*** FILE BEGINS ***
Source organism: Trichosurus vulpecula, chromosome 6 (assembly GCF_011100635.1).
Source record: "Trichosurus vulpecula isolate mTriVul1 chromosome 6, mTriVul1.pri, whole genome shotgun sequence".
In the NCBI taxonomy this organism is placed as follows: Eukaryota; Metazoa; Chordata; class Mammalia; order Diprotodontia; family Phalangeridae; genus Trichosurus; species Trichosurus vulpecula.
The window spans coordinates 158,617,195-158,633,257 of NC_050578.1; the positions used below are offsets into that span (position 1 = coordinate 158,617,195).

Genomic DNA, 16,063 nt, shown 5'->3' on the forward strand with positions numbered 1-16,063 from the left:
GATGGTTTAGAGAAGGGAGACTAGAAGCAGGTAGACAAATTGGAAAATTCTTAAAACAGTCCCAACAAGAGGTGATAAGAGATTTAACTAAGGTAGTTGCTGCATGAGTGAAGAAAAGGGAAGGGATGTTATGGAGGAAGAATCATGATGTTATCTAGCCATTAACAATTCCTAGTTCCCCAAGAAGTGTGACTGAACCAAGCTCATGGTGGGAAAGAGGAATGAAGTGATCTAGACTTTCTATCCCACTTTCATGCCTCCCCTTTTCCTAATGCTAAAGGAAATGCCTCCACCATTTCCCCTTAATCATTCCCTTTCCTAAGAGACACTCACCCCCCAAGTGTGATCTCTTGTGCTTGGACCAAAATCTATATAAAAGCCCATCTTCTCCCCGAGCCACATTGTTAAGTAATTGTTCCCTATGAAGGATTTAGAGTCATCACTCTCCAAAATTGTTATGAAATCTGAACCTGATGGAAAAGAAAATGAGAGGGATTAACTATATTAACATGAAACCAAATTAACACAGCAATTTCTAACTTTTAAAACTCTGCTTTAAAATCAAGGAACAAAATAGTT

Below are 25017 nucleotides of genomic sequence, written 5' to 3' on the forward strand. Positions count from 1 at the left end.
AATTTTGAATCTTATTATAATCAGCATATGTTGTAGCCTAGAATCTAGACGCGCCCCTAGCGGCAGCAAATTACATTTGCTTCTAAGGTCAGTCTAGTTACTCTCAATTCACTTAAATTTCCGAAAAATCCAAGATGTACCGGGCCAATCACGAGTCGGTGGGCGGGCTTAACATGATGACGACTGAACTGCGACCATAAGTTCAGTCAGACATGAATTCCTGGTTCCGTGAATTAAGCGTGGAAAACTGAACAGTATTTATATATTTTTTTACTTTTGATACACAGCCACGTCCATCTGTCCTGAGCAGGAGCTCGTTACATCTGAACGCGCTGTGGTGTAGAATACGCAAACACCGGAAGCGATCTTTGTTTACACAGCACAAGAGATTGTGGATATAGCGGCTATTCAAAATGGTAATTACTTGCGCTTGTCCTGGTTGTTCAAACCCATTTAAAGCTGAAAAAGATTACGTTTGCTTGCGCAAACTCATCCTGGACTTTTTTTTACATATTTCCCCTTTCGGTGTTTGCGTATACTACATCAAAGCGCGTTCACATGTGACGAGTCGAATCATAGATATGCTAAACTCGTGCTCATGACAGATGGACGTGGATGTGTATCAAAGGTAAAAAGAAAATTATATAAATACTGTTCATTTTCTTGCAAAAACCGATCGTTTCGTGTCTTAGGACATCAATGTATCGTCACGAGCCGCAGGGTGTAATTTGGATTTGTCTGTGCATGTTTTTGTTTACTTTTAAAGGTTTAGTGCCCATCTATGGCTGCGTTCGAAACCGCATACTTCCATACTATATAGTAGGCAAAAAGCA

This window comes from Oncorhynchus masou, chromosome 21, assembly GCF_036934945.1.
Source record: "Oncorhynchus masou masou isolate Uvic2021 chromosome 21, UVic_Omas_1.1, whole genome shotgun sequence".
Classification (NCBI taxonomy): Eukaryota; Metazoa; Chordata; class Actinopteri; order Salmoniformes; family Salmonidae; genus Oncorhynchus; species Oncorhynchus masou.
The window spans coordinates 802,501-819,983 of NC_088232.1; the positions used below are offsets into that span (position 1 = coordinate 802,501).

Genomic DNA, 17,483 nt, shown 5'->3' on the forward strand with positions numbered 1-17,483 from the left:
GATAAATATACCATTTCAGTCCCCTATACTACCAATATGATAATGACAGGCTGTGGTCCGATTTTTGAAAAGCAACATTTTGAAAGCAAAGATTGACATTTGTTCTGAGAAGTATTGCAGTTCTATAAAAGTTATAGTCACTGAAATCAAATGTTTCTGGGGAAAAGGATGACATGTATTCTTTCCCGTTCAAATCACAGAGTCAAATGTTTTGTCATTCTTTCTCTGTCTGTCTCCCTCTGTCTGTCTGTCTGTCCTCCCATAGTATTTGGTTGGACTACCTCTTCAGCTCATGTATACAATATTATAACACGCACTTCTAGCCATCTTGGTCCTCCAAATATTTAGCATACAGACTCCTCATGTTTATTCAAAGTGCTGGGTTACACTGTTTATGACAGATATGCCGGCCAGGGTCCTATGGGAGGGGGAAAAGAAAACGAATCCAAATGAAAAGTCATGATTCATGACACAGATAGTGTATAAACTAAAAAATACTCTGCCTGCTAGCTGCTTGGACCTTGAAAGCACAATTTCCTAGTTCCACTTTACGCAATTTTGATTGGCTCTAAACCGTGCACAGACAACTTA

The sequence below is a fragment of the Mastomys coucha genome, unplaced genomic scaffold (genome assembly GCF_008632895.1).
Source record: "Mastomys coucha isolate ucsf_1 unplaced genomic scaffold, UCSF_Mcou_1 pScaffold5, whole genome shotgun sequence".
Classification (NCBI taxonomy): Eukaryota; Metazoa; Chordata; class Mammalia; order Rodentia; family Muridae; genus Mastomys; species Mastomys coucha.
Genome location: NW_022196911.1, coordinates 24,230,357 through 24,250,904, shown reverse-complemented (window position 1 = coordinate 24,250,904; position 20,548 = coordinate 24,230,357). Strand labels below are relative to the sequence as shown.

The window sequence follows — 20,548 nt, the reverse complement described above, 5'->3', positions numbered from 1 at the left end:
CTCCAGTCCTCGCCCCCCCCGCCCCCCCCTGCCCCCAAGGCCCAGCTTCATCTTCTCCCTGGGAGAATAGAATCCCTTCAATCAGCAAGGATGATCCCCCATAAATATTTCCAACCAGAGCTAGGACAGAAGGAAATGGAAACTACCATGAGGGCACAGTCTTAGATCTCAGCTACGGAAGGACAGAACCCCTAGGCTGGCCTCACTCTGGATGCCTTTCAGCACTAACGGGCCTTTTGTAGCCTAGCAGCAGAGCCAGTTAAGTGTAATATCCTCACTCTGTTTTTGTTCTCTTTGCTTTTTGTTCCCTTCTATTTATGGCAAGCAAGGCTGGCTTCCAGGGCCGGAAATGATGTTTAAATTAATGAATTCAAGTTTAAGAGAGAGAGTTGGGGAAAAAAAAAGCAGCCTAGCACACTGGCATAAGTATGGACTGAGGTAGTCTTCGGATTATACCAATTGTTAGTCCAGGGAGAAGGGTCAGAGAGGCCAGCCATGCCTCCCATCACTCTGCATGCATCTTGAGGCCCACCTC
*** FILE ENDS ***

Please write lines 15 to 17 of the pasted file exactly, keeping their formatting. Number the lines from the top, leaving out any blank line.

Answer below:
The sequence below is a fragment of the Mastomys coucha genome, unplaced genomic scaffold (genome assembly GCF_008632895.1).
Source record: "Mastomys coucha isolate ucsf_1 unplaced genomic scaffold, UCSF_Mcou_1 pScaffold5, whole genome shotgun sequence".
Classification (NCBI taxonomy): Eukaryota; Metazoa; Chordata; class Mammalia; order Rodentia; family Muridae; genus Mastomys; species Mastomys coucha.